In most parking garages, the mystery is figuring out where you parked your car. The delight is remembering. But the 7th Street Parking Garage in Charlotte offers very different mysteries and delights.
“Touch My Building” is an “urban musical instrument” by American sound artist and architect Christopher Janney, who works at the intersection of architecture and music. Some of his pieces are performances, some are installations, but most of them defy easy categorization. Many of them require a human element, like his master’s thesis project “Soundstair,” which uses photoelectric sensors and a sound sampler to make music as a person walks or dances along a set of steps.
“Touch My Building” was designed to encourage pedestrians to take a break and interact with their surroundings. It’s massive in scale, coating nearly the entire exterior of the nine-story parking building. The garage is covered in transparent blue and purple rectangles, connected to 36 30-foot-tall red fins. When the fins are touched, they light up and play music. But the building also has a mind of its own. Different tunes play automatically every hour and a “ghost” in the building will sometimes trigger random performances. (Janney says that this last feature allows the building to properly engage passersby in conversation. It’s saying hello.)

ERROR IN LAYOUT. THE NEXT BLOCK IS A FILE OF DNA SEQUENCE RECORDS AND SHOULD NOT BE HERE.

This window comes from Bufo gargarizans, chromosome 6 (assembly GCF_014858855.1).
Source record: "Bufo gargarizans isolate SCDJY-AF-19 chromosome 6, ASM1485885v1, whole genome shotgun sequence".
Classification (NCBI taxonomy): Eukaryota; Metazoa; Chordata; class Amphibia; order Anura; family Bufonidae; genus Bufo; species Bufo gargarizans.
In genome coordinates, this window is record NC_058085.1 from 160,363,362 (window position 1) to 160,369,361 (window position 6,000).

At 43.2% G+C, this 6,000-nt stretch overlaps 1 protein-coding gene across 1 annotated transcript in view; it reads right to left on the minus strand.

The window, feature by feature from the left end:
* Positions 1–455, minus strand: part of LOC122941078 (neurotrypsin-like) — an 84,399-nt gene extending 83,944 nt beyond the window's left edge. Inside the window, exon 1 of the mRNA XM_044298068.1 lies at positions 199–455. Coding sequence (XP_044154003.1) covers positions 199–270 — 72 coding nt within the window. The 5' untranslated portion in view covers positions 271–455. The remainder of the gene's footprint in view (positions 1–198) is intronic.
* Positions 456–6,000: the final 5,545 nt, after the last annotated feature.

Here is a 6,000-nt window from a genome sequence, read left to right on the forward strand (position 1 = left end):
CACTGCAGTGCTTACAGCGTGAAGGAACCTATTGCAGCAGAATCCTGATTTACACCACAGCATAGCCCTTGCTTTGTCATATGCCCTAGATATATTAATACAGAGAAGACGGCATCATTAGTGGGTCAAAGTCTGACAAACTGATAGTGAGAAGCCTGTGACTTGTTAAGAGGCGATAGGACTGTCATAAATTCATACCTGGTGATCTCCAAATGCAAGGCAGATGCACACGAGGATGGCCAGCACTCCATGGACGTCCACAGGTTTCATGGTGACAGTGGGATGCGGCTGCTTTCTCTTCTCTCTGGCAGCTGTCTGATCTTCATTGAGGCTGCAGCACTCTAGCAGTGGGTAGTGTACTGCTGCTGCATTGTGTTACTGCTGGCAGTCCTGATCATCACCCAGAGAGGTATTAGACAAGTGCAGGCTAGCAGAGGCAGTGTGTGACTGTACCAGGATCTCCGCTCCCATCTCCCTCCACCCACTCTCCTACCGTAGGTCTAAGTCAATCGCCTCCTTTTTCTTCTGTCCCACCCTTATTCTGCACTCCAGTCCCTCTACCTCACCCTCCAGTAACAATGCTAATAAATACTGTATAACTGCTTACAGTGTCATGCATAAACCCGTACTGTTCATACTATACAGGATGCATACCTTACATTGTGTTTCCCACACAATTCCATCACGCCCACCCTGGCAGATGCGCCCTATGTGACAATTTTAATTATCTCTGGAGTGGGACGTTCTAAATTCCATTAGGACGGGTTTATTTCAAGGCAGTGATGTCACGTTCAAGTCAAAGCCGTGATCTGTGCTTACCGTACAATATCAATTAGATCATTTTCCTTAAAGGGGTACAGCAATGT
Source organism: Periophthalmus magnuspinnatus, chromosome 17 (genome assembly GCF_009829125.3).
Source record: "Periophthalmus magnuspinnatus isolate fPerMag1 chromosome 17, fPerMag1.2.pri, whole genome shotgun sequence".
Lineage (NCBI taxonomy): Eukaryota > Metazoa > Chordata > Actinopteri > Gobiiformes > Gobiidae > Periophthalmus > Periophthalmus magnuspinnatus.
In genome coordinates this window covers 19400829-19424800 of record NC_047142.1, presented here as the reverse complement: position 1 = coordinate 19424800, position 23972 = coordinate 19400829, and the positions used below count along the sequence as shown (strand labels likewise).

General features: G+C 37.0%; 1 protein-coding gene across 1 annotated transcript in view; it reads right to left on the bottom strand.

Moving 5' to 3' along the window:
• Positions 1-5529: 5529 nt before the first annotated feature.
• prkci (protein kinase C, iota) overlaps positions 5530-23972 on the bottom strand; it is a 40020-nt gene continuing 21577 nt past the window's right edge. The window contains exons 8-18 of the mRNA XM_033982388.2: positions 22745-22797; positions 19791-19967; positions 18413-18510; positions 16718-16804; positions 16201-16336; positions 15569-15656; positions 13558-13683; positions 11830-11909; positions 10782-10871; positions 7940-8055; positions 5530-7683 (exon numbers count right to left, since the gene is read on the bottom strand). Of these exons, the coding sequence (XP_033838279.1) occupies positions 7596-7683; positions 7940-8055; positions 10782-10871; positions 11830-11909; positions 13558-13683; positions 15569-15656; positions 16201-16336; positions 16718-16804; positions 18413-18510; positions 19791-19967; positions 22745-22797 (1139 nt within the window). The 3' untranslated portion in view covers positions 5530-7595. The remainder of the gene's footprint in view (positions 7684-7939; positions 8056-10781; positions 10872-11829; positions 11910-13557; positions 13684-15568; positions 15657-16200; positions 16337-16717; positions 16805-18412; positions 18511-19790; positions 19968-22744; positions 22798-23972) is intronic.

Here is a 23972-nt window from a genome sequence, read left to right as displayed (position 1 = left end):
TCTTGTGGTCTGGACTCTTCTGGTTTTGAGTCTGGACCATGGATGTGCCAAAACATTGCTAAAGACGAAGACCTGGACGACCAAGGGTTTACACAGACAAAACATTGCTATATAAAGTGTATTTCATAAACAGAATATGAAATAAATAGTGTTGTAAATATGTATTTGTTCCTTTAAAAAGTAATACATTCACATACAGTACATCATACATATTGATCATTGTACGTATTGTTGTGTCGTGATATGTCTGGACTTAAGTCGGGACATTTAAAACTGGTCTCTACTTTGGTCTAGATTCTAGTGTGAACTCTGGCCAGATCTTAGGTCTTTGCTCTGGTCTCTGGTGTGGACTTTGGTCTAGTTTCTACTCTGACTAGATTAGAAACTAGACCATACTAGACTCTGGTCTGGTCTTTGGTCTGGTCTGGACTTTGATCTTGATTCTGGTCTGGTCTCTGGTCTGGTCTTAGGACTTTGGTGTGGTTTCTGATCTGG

The trickiest, but most rewarding, way to converse with the “ghost” is to solve a puzzle. A plaque mounted on the side of the building lays out a riddle. If you are able to solve it, you get quite the show.
Know Before You Go
UPDATE: this parking garage is now very expensive (we were charged $21 upon exit though the signage led us to believe it would be $6) and many of the musical panels are damaged or play only one tone where they used to play dozens of tones.